To add more terms to the equation, in 2018, Turkey has decided to renounce the status of major contributor to the budget, leaving a €20 million gap. To make the situation even more dire, since 2017 Russia has decided to freeze its contribution to the Council of Europe. It did so after losing its voting rights in the Parliamentary Assembly of the Council of Europe due to the conflict in Ukraine. This decision left an even bigger budget gap of over 22 million euros. All in all, this means that the CoE has to save around 14% of its annual budget.

The Secretary General of the Council of Europe has recently devised a contingency plan to cope with this budget crisis. The plan foresees cuts of 6–30% in all sectors of the Council of Europe. Except for youth. The plan simply “proposes to end the financing of the Organisation’s youth sector activities from the Ordinary Budget as of 1 January 2021 and to set up a new enlarged partial agreement on Youth.”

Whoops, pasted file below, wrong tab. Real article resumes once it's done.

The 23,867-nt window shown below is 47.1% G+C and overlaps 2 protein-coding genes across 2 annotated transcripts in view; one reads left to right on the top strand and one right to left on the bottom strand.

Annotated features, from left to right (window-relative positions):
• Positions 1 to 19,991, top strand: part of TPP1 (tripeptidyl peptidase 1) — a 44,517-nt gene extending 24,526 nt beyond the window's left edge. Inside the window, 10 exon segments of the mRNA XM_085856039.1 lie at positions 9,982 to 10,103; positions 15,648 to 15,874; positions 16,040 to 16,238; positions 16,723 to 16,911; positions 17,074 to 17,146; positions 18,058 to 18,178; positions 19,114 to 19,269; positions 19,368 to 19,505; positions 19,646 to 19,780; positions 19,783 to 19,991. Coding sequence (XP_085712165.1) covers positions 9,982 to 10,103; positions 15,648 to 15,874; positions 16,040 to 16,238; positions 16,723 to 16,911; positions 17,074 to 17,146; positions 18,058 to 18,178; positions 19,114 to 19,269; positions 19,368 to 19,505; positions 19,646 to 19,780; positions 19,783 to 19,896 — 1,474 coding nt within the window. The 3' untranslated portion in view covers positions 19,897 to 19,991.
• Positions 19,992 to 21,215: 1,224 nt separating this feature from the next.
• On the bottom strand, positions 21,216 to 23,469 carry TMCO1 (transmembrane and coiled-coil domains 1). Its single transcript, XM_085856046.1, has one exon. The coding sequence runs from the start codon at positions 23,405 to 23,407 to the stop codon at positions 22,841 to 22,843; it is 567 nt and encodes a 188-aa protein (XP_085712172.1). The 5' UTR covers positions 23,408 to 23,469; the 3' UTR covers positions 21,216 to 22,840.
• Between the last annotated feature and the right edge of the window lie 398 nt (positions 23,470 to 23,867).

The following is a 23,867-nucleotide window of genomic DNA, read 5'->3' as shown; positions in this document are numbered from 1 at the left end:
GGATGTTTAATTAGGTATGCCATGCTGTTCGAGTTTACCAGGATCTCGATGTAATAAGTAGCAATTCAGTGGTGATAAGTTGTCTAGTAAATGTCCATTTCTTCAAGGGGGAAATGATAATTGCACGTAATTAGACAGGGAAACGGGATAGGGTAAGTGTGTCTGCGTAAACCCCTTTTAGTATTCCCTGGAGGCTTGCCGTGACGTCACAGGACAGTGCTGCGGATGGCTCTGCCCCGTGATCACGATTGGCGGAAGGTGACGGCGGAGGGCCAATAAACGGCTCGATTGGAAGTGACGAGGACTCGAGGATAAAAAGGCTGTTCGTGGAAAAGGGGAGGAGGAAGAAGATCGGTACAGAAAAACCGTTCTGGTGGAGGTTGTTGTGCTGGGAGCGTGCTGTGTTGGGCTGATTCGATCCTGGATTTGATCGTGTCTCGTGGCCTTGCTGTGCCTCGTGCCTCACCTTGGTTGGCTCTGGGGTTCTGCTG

Partial agreements are voluntary associations through financial contribution of states for a specific set of activities. Each Member State of the Council of Europe could then decide to join, or not, and therefore to contribute financially, or not, to the partial agreement on youth. Given the Member States’ general level of generosity regarding the financing of youth activities, this gives bleak prospects for the future of the Council of Europe’s youth sector.

Due to the specificities of the Council of Europe’s finances, the budget of the European Youth Foundation is not directly threatened at the moment. However, unravelling its governance structures is equally dangerous.

Safeguarding the youth budget

From its very own way of functioning to the impact at the grassroots level of the project it finances, the Council of Europe’s Youth Sector has constantly proven it is advancing the greater goals of the Council of Europe.

In a time of shaking democracies in Europe, when young people are turning their backs to traditional forms of participation, when nationalist populism threatens the very foundations of a Europe of peace, democracy and the rule of law, it is unthinkable to even consider making young people less of a priority.